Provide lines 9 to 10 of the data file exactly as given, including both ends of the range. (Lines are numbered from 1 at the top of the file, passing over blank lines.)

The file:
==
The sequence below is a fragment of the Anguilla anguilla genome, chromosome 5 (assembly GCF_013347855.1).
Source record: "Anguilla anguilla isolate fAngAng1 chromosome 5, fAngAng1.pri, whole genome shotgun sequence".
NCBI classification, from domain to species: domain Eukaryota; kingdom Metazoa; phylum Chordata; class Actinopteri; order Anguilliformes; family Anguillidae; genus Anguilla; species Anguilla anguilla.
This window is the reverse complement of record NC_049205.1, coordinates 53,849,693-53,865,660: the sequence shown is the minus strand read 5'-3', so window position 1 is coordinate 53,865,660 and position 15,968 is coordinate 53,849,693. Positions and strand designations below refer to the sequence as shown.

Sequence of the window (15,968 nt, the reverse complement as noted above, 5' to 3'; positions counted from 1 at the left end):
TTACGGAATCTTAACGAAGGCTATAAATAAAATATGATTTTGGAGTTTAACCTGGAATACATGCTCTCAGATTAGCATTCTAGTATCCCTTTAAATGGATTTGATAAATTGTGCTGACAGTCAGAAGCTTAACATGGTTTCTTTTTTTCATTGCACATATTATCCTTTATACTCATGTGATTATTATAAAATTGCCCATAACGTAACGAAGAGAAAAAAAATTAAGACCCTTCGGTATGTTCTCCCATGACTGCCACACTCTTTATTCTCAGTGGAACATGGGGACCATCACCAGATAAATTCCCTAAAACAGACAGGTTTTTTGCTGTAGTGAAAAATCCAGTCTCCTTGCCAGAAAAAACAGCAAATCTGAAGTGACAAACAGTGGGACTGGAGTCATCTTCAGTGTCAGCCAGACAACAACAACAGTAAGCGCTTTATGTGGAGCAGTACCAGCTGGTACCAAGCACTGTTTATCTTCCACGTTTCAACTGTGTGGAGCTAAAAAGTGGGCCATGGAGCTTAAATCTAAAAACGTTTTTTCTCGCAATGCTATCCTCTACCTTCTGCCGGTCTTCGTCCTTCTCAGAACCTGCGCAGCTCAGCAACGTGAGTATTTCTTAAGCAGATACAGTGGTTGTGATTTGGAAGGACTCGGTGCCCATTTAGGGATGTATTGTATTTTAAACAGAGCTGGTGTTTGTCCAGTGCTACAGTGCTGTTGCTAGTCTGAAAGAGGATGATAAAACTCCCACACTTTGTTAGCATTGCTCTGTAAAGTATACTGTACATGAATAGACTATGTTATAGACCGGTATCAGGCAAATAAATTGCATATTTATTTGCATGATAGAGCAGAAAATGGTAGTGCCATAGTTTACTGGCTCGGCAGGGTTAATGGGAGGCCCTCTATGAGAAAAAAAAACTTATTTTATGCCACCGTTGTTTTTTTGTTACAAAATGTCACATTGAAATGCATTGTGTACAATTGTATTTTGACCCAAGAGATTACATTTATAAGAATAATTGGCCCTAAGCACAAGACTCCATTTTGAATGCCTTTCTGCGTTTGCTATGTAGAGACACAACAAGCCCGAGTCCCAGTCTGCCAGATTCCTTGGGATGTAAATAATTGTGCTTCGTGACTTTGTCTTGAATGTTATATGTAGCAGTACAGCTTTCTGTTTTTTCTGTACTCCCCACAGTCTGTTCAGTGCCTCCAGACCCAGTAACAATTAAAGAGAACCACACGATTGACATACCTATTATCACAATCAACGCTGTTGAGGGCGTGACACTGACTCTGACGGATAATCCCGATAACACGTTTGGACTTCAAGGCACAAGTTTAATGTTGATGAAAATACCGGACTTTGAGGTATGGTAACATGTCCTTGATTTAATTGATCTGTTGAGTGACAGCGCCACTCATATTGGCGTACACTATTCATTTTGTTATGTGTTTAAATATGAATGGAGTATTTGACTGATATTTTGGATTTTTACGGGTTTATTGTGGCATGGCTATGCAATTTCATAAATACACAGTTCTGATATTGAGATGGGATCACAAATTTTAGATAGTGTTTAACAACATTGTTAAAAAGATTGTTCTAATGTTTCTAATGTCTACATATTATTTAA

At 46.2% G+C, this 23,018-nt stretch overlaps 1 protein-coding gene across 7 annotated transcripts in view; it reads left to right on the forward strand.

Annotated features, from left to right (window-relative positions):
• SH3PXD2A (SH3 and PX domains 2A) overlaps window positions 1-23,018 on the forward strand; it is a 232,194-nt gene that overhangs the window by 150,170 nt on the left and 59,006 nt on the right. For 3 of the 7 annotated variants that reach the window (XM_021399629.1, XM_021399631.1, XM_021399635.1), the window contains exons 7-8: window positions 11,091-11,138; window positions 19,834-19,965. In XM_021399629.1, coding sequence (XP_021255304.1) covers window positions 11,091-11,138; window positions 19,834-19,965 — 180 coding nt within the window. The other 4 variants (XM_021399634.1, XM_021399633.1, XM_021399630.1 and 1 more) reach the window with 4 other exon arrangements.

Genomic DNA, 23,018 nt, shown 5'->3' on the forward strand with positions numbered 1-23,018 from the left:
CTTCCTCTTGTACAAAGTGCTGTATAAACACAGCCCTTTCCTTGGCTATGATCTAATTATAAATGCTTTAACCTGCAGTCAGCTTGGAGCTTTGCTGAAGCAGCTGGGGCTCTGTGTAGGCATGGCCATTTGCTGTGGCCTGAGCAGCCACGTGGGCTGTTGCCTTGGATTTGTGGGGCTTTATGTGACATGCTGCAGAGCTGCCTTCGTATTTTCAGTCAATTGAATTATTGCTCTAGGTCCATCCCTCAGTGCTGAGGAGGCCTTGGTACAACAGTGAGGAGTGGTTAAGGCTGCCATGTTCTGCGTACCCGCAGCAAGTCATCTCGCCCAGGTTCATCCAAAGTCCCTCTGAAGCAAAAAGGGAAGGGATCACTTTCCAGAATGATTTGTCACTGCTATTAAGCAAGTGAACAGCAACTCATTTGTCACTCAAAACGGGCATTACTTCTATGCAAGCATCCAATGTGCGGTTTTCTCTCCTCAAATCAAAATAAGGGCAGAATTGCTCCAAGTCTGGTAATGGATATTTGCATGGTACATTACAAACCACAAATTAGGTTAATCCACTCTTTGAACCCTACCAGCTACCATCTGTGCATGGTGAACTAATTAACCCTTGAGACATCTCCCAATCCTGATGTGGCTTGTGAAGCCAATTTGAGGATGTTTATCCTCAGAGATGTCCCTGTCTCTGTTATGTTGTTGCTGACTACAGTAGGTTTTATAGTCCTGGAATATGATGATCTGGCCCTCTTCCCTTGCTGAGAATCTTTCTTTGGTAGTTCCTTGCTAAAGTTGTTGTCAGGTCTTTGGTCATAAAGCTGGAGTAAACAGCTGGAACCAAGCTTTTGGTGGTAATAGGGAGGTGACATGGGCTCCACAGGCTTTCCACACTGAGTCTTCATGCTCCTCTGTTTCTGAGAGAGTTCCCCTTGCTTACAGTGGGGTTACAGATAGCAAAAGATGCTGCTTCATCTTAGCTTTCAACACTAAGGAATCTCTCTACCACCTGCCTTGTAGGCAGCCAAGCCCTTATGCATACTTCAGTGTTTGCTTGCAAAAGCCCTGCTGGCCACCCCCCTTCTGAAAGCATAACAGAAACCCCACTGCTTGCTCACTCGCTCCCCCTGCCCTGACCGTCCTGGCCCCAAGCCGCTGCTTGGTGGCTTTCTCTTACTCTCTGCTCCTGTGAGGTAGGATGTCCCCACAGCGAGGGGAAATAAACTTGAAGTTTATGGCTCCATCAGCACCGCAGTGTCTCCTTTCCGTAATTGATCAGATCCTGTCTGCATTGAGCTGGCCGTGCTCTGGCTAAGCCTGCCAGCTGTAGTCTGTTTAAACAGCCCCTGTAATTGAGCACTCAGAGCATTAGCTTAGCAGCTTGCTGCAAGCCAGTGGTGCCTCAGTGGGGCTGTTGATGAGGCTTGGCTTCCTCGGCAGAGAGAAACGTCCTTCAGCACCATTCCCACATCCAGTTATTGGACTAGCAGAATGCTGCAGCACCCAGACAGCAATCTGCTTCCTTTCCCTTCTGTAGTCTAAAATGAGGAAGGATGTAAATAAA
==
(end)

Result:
• SH3PXD2A (SH3 and PX domains 2A) overlaps window positions 1-23,018 on the forward strand; it is a 232,194-nt gene that overhangs the window by 150,170 nt on the left and 59,006 nt on the right. For 3 of the 7 annotated variants that reach the window (XM_021399629.1, XM_021399631.1, XM_021399635.1), the window contains exons 7-8: window positions 11,091-11,138; window positions 19,834-19,965. In XM_021399629.1, coding sequence (XP_021255304.1) covers window positions 11,091-11,138; window positions 19,834-19,965 — 180 coding nt within the window. The other 4 variants (XM_021399634.1, XM_021399633.1, XM_021399630.1 and 1 more) reach the window with 4 other exon arrangements.

Genomic DNA, 23,018 nt, shown 5'->3' on the forward strand with positions numbered 1-23,018 from the left: